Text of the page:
Kent Police reveal Spring tide will put Margate Beach Mania festival ‘under water’

Happy Days representatives and Kent Police at the meeting this morning

A licensing application hearing for a Beach Mania festival in Margate has been adjourned for the third time after Kent Police revealed that the predicted Spring tide would mean the entire event would be six inches under water.

The application is for a two-day music festival on Margate Main Sands over the August bank holiday weekend.

Events company Happy Days Parties want to use part of the main sands by the boating pool, which would be fenced off and contain a stage for live music and dance performances. There would also be recorded music.

The festival, which organisers say they have made a £27,000 investment in, would feature garage and house classics on the first day and carnival tunes, soul, Afrobeats, R&B and Soca on the second day.

Outlining their plans they say there will be performances from national and international DJs with an expected crowd of just under 2,000 people.

But during a committee meeting at Thanet council this morning (June 5) Kent Police licensing officer PC Justin Carter said a high tide of at least 4.6 metres would put the event under water on August 25.

He said: “During August 25 high tide is at 12.33pm and the expected Spring tide is the highest tide of the month. I have spoken to the coastguard and normal tide would go to the boating pool but a Spring tide is expected which will go right up to the promenade where the event is to take place, putting the whole event five or six inches under water.

“This is without taking into consideration on shore wind which could increase it by another metre.”

PC Carter added: “Kent Police is not trying to stop events, we want to encourage this in Margate but there are so many things wrong with this (application) and we have to put public safety first.”

Kent Police have a list of 28 other points in an objection to the event as it currently stands.

Suggested conditions  include no glass bottles, toughened glass/plastic containers for alcohol, at least 4 door supervisors with 2 being female, a Challenge 25 scheme in operation, a lockable drugs box to be on the site and the use of CCTV. The list of conditions also say those under 25 not to be allowed on the premises.


Ward councillor Iris Johnston also raised concerns. She said: “I had 13 notes from the last meeting and substantially more concerns raised by members of the public. It is the first time in nearly 24 years that I have objected to an event. I always do what I can to work with an applicant to get things right but with this one there are so many concerns.”
Cllr Johnston suggested moving the event to September would be safer and could also bring an extra trading day for local businesses.


Thanet council legal officer Paul Tapsell said: “ That the high tide could come up to the promenade is a significant factor impacting hugely on public safety and the whole operation of this event in this location. My view is that the council does not have sufficient information to make a fully informed decision.”

Happy Days organiser Rotimi Anibaba and representative Bobby Holder said they had not received any prior information regarding concerns over the high tide but had local professionals working on health and safety for the event.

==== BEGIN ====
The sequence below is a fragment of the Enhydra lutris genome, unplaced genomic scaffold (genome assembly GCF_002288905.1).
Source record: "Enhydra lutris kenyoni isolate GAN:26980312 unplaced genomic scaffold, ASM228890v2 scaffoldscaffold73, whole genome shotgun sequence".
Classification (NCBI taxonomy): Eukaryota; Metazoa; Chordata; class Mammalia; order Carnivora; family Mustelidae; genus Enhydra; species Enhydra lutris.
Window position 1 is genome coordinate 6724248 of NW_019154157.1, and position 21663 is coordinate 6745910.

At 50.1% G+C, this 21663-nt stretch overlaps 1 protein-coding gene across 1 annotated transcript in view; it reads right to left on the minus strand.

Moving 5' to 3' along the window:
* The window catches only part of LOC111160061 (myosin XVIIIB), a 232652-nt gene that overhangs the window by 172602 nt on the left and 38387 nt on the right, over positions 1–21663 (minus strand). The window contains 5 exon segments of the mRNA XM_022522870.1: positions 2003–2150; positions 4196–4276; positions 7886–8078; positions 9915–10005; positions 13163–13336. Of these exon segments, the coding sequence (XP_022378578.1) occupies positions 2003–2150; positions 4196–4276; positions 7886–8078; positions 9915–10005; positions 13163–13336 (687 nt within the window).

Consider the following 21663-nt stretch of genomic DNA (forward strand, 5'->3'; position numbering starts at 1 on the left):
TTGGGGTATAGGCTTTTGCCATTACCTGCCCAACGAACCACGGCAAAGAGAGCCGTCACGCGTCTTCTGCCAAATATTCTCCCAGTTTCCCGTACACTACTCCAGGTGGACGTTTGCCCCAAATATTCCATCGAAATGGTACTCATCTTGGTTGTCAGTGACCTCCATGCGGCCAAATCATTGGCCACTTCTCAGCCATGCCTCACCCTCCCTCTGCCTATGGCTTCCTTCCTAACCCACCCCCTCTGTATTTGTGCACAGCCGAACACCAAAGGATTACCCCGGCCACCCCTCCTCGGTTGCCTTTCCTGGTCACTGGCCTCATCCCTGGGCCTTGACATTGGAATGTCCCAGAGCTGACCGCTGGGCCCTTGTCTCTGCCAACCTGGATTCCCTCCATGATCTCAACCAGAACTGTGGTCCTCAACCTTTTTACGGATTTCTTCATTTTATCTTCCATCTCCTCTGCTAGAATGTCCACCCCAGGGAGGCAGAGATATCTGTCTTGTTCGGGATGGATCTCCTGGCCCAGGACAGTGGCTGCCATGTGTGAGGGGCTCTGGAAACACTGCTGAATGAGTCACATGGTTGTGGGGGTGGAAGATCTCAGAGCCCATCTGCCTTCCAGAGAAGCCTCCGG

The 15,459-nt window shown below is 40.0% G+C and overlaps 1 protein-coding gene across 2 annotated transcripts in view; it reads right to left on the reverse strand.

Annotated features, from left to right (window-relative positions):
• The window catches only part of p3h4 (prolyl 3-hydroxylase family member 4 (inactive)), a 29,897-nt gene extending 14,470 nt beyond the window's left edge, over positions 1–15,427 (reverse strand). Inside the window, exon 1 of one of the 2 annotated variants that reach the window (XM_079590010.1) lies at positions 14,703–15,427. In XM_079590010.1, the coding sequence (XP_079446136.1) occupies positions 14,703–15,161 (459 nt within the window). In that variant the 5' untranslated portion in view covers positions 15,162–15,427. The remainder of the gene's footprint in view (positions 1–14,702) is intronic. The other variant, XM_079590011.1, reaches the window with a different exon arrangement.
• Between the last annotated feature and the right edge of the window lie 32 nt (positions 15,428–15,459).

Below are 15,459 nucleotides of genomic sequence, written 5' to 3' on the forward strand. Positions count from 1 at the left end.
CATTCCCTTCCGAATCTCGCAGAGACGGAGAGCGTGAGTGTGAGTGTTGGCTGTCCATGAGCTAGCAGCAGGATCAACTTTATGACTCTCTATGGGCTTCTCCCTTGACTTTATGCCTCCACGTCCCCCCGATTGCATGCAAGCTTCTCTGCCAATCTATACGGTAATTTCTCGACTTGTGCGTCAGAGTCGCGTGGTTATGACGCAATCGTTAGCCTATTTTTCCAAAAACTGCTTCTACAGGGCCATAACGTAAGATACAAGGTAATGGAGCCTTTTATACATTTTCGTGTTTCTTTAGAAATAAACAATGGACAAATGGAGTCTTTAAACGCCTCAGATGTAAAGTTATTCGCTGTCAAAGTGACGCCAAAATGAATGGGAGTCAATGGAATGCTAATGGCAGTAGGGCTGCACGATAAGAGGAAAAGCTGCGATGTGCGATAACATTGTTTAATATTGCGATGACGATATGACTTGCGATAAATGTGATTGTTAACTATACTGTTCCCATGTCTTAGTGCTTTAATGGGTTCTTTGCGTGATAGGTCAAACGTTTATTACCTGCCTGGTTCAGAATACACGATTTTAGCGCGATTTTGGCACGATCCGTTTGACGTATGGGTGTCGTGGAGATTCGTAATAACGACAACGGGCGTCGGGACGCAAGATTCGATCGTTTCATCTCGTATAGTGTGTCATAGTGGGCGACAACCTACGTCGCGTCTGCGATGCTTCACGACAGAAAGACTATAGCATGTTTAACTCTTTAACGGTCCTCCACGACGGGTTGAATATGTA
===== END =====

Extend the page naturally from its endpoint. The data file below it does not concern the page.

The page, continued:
Mr Holder said: “In regards to the new evidence it would have been nice if we had received it before. There’s no evidence and no paperwork. When things come up off the hoof it makes it difficult to address.”

Annual event

Speaking after the meeting Mr Holder said significant investment was being made with a view to making the festival an annual event.

He added: “The event organiser lived in Broadstairs for four years and I live in Margate. We are using all local people for security, health and safety, food, beverages. Under the law there are 28 days for any objections to an application where we have an opportunity to then address them but I do not feel we have been given that opportunity here.”

Mr Holder said expert advice would be sought and festival timings could be moved to avoid the high tide.

An adjournment was agreed with the committee expected to hold another hearing within the next two to three weeks.


  1. Have any of the ‘experts’ who are involved here ever actually visited Margate Main Sands in recent years? It maybe a Spring Tide, but not a particularly high one… they are in the 5.0m plus range. The chances of a storm surge adding significantly to the expected height is remote in August, and even at that height the sea gets nowhere near the promenade on the Main Sands side of the Boating Pool slipway! Scare-mongering of the first degree. However, I can’t brlieve the organisers haven’t done their homework better on this aspect of the event despite the published facts actually being incorrect.

    • Perhaps if you look at the site plan you will see where the bar area is placed will likely be in the sea. Not the whole site.The nayland end of the beach is the lowest point and during the past week with only a slight northerly this area has been covered by water up to the vehicle access ramp.Due to long shore drift a lot of sand has moved up to the area by the new kings steps,also it depends how the contractors grade the beach at the start of the summer.As for the weather August usually produces a nw wind that dies away light in the afternoon but predicting the weather is impossible at this stage.

  2. Cllr Iris Johnston’s suggestion of moving the event to September is a brilliant idea, and should be grasped by the organisers if they want this event to go ahead at all.

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